St George’s Hall in downtown Liverpool is a grand Neoclassical building constructed between 1841 and 1854. Located across the street from the Lime Street railway station, St George’s Hall was designed first and foremost to host Liverpool’s triennial music festivals, plus concerts, dances and other cultural activities. The Liverpool Corporation raised funds for the new building by selling subscriptions, and in 1839 held a design contest to choose an architect for the hall.
The winner was Harvey Lonsdale Elmes, a 25-year-old architecture prodigy who also happened to win another contest held at the same time to design a new building for the Civil and Crown Courts. He suggested both projects be combined, and thus St George’s Hall became the only combined concert venue, ballroom and courthouse in the country, possibly the world.
The Great Hall, a vast space 169 feet by 77 feet with 82-foot ceilings, was lavishly decorated with monumental red granite columns, statues and tunnel vaulting. But its greatest glory is the floor, a riot of color composed of more than 30,000 tiles depicting Liverpool-related motifs including the liver bird, the symbol of the city, and maritime imagery like Neptune, tridents, dolphins and sea nymphs. The floor was installed in 1854, the jewel in the crown of St George’s Hall. It is today the largest, most intricate example of a Minton tile floor.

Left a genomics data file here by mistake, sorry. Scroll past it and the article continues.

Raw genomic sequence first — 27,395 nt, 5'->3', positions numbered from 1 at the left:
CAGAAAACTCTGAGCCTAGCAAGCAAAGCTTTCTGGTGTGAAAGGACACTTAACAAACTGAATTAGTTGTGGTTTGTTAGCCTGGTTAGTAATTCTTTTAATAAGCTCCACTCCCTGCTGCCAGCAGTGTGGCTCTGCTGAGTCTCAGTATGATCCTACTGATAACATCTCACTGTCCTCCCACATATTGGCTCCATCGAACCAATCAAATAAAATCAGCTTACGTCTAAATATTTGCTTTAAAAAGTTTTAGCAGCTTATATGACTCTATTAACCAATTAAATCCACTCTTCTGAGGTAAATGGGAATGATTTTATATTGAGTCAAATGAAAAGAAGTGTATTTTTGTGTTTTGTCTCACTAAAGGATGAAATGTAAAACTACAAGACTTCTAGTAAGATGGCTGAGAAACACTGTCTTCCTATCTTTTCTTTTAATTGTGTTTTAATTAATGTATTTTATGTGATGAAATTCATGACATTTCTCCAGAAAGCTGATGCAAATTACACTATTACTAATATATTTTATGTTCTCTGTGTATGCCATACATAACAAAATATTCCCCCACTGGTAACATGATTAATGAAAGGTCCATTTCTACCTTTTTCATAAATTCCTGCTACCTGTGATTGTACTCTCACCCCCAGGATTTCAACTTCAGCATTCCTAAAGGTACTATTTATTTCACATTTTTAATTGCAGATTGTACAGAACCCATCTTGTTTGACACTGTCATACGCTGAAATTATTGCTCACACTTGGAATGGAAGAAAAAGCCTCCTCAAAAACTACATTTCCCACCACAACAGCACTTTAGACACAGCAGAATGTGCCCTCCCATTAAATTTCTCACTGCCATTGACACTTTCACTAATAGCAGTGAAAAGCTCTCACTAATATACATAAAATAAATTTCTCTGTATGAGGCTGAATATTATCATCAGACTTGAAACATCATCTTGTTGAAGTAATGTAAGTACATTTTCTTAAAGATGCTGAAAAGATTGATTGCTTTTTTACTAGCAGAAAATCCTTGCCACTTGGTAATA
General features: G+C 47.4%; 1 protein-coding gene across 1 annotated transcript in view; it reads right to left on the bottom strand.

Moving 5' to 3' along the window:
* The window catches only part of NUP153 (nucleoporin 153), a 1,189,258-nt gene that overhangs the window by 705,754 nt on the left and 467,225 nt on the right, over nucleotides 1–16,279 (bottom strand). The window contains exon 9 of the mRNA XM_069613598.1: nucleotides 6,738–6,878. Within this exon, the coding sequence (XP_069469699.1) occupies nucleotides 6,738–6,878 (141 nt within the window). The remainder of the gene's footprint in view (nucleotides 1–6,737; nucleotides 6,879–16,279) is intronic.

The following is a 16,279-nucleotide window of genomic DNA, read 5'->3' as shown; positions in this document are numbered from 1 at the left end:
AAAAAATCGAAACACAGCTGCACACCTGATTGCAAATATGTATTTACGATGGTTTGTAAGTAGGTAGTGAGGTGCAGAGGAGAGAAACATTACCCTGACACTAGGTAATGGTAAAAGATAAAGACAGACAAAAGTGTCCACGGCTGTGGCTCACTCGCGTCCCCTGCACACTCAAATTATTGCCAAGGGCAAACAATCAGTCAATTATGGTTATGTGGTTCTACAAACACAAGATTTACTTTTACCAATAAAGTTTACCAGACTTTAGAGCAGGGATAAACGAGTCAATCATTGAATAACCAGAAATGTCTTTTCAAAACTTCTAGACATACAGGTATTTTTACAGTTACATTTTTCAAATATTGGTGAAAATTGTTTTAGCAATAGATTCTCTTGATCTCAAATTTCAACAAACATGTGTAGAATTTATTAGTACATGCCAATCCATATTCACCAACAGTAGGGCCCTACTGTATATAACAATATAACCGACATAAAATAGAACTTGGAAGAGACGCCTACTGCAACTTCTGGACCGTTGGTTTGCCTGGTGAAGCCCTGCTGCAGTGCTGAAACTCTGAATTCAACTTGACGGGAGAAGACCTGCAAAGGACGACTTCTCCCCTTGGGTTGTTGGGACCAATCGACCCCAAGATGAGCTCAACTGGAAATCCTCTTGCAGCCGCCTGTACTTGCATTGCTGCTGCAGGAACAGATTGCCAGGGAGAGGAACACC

Founded in 1845, Minton, Hollins & Company specialized in decorative tiles for the floors and walls of churches, public buildings and private homes. Minton’s encaustic tiles — ceramic tile with multiple colors created by different colors of clay rather than different glazes — were all the rage in the Victorian era. They were considered the epitome of beauty and durability and won gold medal upon gold medal at trade shows across the globe. There are Minton encaustic tile floors in the Palace of Westminster, the Victoria & Albert Museum, prestigious hotels, elegant mansions and even in the United States Capitol.
St George’s Hall only enjoyed the full glory of its Minton tile floor for a decade. A wooden covering was added in the 1860s to make it more comfortable for dances and other events. This reduced the wear and tear from thousands of foxtrotting feet over the decades, but it also left the tile unmaintained, not to mention hidden away. The building was all but abandoned in the 1980s when the courts moved to a new building. With no money for ongoing maintenance, the great neoclassical building, widely considered one of the most spectacular examples of the period in the world, rapidly deteriorated.
In the 1990s funds were raised to repair parts the building, and in the early 2000s a major refurbishment project saved St George’s Hall. In 2007, the Grade I listed building opened to the public once again, restored to its former splendor. The Minton floor, however, was deemed too fragile to expose to all those feet again. It was covered with protective wooden panels which are very rarely removed. Sections of the floor received the first thorough restoration only in 2015.
If you’d like to see the greatest extant Victorian encaustic tile floor, you have a brief window to do so. The floor will be uncovered and open to visitors only until Wednesday, April 18th. The entrance fee is £2.50 to view the floor from a viewing platform. There are also Walk the Floor tours (£10) and a Night on the Tiles option (£12, including a flute of prosecco).